Province greenlights Petronas LNG

A rare summer session of the legislature ended with the passing of a tax deal meant to get LNG export facilities built.

The B.C. government has passed legislation setting tax rates in a 25-year project development deal for what the government hopes is the first of a series of liquefied natural gas export facilities.

Premier Christy Clark said the project development agreement with Petronas-led Pacific Northwest LNG for the Port of Prince Rupert is complete from the government’s standpoint. She ruled out any further exemptions to the provincial sales tax that applies to investments in plant and pipelines that could reach $36 billion.

“We aren’t considering changing the way the PST is treated for this or any other projects,” Clark said, responding to comments by David Keane, president of the B.C. LNG Alliance.

Pacific Northwest still needs an environmental permit from the federal government, and approval from the Lax Kw’alaams Band, whose territory includes the Lelu Island site chosen for the LNG shipping terminal.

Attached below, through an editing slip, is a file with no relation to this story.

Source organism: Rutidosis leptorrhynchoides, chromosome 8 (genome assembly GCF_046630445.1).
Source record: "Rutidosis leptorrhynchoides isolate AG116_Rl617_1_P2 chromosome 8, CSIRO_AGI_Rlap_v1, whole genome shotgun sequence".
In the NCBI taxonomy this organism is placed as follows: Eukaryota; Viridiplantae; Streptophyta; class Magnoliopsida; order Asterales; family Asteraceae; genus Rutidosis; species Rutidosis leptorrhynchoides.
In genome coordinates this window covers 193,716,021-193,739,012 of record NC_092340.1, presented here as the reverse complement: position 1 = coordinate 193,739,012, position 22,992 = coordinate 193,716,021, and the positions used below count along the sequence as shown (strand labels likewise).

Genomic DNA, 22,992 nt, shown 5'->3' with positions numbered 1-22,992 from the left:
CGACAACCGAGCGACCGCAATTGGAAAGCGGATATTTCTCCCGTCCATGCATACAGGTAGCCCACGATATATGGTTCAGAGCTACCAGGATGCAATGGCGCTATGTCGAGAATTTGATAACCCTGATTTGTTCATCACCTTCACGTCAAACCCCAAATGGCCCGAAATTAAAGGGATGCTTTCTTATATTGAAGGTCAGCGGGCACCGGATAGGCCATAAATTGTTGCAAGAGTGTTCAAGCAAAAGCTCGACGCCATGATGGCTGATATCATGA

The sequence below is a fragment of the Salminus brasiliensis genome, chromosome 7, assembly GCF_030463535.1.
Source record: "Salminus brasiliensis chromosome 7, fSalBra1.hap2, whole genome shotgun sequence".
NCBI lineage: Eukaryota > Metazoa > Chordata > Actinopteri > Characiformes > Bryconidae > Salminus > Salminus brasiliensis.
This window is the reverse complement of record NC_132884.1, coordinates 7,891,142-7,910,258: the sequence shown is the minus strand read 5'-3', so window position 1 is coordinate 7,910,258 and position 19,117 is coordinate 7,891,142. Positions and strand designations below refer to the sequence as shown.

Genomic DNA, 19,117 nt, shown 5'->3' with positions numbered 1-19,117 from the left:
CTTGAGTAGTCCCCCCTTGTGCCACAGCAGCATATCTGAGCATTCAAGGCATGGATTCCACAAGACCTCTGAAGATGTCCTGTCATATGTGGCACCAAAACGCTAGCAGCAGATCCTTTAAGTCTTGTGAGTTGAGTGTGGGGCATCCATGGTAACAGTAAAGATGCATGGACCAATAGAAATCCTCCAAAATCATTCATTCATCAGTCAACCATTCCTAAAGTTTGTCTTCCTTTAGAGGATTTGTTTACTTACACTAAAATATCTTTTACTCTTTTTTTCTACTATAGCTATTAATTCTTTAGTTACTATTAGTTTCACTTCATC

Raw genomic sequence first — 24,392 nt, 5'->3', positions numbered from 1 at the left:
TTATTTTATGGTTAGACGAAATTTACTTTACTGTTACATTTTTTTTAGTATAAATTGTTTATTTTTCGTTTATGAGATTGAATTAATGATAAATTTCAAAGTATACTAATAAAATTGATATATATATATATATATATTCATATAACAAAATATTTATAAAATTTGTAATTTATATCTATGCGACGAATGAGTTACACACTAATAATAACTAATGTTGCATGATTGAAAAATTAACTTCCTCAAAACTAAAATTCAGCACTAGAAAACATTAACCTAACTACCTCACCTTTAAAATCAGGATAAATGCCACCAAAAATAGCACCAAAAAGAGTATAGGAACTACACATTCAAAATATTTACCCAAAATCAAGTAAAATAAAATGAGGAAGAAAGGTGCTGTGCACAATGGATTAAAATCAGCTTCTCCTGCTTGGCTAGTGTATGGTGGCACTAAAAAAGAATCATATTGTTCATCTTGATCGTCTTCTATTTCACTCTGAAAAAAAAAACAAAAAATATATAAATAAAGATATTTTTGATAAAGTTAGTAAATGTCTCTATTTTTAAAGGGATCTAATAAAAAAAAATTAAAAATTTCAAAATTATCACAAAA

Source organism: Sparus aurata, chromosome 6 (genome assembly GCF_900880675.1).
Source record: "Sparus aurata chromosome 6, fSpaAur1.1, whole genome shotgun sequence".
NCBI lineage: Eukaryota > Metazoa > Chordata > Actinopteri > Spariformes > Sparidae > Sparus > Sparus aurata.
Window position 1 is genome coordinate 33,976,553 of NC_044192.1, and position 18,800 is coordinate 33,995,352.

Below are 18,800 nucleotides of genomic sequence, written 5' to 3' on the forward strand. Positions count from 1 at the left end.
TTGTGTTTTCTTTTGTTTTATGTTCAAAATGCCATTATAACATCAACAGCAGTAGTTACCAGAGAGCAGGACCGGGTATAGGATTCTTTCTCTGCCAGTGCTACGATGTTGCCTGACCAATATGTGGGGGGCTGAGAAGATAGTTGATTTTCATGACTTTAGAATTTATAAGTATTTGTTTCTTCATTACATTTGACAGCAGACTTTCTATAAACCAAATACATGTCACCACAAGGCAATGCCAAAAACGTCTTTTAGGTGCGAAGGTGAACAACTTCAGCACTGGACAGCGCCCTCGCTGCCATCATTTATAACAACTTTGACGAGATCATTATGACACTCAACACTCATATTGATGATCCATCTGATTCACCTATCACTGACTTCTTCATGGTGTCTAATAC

Stikine NDP MLA Doug Donaldson voted against the deal, saying it did not meet the three principles of environment, local economic benefits, and honouring aboriginal title.

The Lax Kw’alaams Band turned down a $1 billion offer.

The TransCanada Prince Rupert Gas Transmission Project pipeline that would deliver the gas crosses Gitxsan territory, where a Madii Lii camp is set up to stop construction.

Donaldson pointed out that if future governments chose to raise the carbon tax, all LNG companies would be reimbursed.

“That’s a pretty sweet deal for the companies. There are no provisions in the development agreement for local jobs or services, and that’s unlike the agreements signed in Australia; and Petronas said in their own environmental assessment application that up to 70 per cent of the construction jobs could be filled by temporary foreign workers … and they’ve also said it’s their intention to shift engineering and design work to what they call lower cost centres, so offshore obviously,” said Donaldson, adding since the federal environmental approval still has to happen, the province could have taken more time for a better deal despite Petronas’s conditional approval.

“The government buckled.”